26th October 2022
Our earlier briefing, ‘Removing or relaxing restrictive covenants on land‘, sets out an overview of the legal and practical options for overcoming restrictive covenant-related impediments to property development.
In this article, David Manda, a Director in Walker Morris’ specialist Real Estate Litigation team, considers the recent restrictive covenants case of HAE Developments v The Croft Ealing . It will be of particular interest to landowners and property developers because:
In this case the Upper Tribunal (Lands Chamber) (the UT) agreed with the applicant property developer that restrictive covenants preventing the development of multiple dwellings on land should be discharged. In accordance with section 84 of the Law of Property Act 1925: (1) the restrictive covenants were found to be obsolete; (2) their discharge would not injure the objectors; and (3) they were impeding a reasonable development of the land.
The property developer had applied to remove restrictive covenants as it hoped to proceed with the construction of a 3-storey building containing a number of flats.
The UT decided that covenants restricting development on the site to that of a single dwelling were obsolete. The premises which they were intended to protect had, in the period since the restrictive covenants had been imposed, itself been converted from a single dwelling into several flats and maisonettes.
Discharge of the restrictive covenants would not injure the objectors (adjoining neighbours) because the proposed property development would be in keeping with the surrounding land and housing.
The neighbours had also sought to object to the development on the grounds of loss of light, increase in noise and cooking smells, etc. The UT stated that the restrictive covenants did not protect against any such disadvantage. (In any event, the objectors’ property already suffered from noise, light and cooking smell issues from existing flat/maisonette occupiers. The situation would not be made any worse by the proposed property development.)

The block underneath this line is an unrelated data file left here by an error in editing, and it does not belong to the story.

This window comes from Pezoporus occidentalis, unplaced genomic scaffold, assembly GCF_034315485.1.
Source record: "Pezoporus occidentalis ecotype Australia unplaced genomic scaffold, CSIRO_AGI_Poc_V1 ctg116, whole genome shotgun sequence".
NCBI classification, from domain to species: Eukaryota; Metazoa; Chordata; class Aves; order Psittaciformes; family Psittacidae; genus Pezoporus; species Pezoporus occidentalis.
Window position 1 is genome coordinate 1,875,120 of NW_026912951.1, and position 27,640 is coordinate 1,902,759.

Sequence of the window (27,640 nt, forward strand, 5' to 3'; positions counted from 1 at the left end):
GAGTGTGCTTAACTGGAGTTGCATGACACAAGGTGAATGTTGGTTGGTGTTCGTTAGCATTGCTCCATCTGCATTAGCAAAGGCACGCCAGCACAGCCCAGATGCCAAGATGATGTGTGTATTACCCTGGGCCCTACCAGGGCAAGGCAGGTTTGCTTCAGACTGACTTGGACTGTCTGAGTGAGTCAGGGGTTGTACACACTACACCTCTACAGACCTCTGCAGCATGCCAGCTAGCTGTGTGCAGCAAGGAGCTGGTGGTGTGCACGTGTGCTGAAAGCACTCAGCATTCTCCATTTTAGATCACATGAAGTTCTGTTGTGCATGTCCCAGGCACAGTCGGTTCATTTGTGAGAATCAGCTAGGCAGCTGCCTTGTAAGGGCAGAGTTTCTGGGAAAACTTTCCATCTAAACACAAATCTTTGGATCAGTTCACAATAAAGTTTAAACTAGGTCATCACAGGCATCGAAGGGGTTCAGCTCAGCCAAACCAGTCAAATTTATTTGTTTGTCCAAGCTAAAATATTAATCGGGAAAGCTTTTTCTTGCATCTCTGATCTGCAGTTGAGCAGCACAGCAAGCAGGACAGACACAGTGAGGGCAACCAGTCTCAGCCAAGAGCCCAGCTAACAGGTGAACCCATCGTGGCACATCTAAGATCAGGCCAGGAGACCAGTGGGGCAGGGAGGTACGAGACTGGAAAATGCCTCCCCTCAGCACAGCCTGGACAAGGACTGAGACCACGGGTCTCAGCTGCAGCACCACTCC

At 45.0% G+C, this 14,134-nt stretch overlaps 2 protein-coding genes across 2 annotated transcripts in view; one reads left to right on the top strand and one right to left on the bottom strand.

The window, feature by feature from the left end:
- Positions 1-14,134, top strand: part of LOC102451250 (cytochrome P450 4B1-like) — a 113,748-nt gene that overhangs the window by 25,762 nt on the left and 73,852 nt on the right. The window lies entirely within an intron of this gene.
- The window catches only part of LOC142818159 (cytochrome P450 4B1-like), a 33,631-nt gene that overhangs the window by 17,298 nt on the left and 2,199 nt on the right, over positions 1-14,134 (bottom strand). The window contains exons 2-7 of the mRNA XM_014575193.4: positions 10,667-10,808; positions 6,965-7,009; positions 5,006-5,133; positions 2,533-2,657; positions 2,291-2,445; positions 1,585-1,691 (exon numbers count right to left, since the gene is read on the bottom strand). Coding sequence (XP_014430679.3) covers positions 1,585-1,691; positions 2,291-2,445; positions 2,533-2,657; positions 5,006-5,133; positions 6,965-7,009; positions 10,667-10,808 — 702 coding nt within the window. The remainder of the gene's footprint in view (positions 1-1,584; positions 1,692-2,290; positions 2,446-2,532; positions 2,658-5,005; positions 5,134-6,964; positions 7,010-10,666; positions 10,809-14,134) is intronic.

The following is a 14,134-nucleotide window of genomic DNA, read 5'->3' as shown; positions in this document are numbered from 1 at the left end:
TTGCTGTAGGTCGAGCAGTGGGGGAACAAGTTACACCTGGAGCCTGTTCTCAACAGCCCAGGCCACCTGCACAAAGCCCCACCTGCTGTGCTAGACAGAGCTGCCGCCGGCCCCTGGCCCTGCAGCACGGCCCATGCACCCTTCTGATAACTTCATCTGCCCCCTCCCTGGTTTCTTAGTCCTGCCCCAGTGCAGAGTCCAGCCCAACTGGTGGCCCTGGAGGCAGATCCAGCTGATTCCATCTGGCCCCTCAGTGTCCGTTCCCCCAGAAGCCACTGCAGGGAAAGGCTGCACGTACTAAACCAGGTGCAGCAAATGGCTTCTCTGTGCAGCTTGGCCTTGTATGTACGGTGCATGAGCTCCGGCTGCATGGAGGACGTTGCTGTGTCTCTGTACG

The UT also reached the clear conclusion that the restrictive covenants prevented a reasonable use of the land for housing and did not secure any practical benefit of the objectors.
The judgment was therefore a resounding success for the property developer. But the developer’s claim for the recovery of its costs was dismissed. Why?
The UT confirmed that it is not practice to award costs against unsuccessful objectors to an application for the removal or relaxation of restrictive covenants under section 84 unless they acted unreasonably.
In this case, although the objectors’ arguments were in part legally unfounded, and although the objectors had refused to accept settlement offers, their position was not so extreme as to be regarded as unreasonable.
HAE Developments v The Croft Ealing therefore confirms that the threshold for unreasonableness, in this context, is high.
Walker Morris’ specialist Real Estate Litigators are experienced and expert when it comes to the enforcement, modification or discharge of restrictive covenants affecting land – whether that be in relation to freehold or leasehold land; and whether it be in relation to commercial negotiations or legal recourse via an UT application.
If you are a landowner or property developer and would like any advice or assistance in connection with the enforcement or relaxation/removal of restrictive covenants, please contact David Manda or any member of our Real Estate Litigation team.
 HAE Developments Ltd v The Croft Ealing Ltd and Ors  UKUT 120 (LC)